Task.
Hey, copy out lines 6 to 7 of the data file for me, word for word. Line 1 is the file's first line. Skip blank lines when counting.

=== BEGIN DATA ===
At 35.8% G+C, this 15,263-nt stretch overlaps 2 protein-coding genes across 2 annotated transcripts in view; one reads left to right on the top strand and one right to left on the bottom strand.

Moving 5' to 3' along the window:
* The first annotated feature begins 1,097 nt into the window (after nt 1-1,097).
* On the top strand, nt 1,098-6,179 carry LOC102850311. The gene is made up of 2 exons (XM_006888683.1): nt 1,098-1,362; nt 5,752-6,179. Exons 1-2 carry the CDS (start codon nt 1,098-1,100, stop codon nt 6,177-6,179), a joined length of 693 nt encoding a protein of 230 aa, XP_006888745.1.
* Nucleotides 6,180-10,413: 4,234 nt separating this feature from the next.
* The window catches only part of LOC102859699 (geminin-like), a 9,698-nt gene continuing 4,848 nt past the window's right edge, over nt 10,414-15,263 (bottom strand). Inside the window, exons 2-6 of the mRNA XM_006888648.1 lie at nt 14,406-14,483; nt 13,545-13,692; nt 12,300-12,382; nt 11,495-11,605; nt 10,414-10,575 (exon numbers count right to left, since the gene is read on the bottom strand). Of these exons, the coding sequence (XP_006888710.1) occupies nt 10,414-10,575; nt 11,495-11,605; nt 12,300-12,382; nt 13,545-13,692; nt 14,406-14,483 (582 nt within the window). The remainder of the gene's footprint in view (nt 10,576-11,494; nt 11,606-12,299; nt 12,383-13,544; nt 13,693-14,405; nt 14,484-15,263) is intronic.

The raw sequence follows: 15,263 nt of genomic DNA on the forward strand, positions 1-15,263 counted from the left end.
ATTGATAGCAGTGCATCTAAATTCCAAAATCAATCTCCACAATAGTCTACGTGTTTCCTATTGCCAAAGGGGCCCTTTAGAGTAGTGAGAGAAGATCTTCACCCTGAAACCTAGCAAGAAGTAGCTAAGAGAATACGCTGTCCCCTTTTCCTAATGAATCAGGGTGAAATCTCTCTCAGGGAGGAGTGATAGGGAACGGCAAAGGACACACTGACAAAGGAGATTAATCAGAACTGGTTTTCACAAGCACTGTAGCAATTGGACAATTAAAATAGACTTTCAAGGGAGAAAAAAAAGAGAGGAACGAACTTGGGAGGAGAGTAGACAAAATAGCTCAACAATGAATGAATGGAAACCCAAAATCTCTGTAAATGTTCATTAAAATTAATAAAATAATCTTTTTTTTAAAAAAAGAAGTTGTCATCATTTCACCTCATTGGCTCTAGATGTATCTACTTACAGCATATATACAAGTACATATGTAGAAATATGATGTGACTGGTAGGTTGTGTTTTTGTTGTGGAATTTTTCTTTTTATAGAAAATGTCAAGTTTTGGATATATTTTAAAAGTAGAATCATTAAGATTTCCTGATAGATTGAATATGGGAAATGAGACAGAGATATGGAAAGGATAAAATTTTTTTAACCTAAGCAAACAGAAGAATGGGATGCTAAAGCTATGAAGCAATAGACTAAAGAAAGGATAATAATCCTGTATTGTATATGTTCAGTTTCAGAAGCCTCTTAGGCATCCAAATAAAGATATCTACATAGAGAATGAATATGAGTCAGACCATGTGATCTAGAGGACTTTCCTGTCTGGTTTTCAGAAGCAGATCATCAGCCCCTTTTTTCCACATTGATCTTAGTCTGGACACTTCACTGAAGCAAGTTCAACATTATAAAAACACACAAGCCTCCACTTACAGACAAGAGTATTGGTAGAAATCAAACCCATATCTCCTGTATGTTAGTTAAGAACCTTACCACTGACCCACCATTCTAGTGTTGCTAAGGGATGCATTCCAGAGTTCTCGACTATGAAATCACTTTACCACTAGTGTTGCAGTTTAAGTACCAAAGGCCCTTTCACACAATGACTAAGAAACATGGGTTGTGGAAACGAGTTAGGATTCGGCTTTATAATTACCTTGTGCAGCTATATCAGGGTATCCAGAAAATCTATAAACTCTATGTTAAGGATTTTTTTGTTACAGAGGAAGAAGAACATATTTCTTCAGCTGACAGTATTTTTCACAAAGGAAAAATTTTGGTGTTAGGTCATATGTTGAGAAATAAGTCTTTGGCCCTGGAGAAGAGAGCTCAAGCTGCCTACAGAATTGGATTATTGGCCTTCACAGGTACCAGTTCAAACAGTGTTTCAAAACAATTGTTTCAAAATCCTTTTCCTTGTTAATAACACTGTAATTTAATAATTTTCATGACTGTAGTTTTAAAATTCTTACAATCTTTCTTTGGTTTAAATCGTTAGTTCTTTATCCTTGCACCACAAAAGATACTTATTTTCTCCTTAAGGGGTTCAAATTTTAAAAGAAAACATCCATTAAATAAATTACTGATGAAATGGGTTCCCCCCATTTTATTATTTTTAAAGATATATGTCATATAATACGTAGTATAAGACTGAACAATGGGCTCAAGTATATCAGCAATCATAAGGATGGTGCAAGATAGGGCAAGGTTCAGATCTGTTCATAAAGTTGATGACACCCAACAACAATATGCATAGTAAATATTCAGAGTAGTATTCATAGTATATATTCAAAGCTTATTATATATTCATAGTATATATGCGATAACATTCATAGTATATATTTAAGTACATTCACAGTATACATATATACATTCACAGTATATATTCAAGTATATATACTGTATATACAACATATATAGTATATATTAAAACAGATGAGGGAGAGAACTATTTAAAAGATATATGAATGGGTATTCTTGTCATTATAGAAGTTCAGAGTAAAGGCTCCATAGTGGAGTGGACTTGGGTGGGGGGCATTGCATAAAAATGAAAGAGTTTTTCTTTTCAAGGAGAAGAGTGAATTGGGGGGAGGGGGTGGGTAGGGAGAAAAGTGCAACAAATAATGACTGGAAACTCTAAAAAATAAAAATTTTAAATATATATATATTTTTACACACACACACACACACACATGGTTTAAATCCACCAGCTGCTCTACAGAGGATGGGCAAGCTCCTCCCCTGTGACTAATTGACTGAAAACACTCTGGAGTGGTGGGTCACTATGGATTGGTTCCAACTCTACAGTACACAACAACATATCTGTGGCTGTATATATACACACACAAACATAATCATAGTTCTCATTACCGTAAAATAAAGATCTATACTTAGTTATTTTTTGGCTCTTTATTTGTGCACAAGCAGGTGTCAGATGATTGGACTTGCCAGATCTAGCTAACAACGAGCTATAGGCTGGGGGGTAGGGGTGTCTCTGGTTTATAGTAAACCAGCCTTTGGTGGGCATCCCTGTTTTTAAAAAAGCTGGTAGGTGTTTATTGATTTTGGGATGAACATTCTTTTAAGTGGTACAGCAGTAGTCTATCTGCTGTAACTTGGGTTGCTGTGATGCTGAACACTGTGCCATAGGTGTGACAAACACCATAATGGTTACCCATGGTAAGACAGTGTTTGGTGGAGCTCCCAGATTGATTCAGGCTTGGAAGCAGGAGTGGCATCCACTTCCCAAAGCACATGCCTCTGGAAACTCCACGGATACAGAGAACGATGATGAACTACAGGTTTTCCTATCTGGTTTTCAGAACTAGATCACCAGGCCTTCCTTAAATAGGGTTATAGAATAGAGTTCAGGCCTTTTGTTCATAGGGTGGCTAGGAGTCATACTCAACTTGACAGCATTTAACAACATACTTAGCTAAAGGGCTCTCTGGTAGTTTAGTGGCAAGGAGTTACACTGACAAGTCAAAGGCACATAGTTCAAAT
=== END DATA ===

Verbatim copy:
* The window catches only part of LOC102859699 (geminin-like), a 9,698-nt gene continuing 4,848 nt past the window's right edge, over nt 10,414-15,263 (bottom strand). Inside the window, exons 2-6 of the mRNA XM_006888648.1 lie at nt 14,406-14,483; nt 13,545-13,692; nt 12,300-12,382; nt 11,495-11,605; nt 10,414-10,575 (exon numbers count right to left, since the gene is read on the bottom strand). Of these exons, the coding sequence (XP_006888710.1) occupies nt 10,414-10,575; nt 11,495-11,605; nt 12,300-12,382; nt 13,545-13,692; nt 14,406-14,483 (582 nt within the window). The remainder of the gene's footprint in view (nt 10,576-11,494; nt 11,606-12,299; nt 12,383-13,544; nt 13,693-14,405; nt 14,484-15,263) is intronic.

The raw sequence follows: 15,263 nt of genomic DNA on the forward strand, positions 1-15,263 counted from the left end.